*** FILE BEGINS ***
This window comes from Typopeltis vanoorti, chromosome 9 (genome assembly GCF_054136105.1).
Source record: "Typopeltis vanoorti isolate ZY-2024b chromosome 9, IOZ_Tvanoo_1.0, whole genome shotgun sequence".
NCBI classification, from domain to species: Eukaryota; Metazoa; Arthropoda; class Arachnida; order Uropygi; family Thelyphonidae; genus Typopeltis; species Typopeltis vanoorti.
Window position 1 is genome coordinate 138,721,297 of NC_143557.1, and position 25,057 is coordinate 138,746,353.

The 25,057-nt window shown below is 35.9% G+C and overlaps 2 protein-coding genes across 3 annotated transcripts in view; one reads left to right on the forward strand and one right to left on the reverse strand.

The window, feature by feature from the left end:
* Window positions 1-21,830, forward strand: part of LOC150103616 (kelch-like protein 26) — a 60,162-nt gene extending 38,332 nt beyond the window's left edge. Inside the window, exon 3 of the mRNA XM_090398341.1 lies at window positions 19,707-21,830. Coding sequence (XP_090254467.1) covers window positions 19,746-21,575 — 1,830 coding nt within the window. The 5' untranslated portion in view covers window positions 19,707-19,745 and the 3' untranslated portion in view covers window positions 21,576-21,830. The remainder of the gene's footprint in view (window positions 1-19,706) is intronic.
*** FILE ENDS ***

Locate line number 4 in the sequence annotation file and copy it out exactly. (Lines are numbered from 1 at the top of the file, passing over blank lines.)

Window position 1 is genome coordinate 138,721,297 of NC_143557.1, and position 25,057 is coordinate 138,746,353.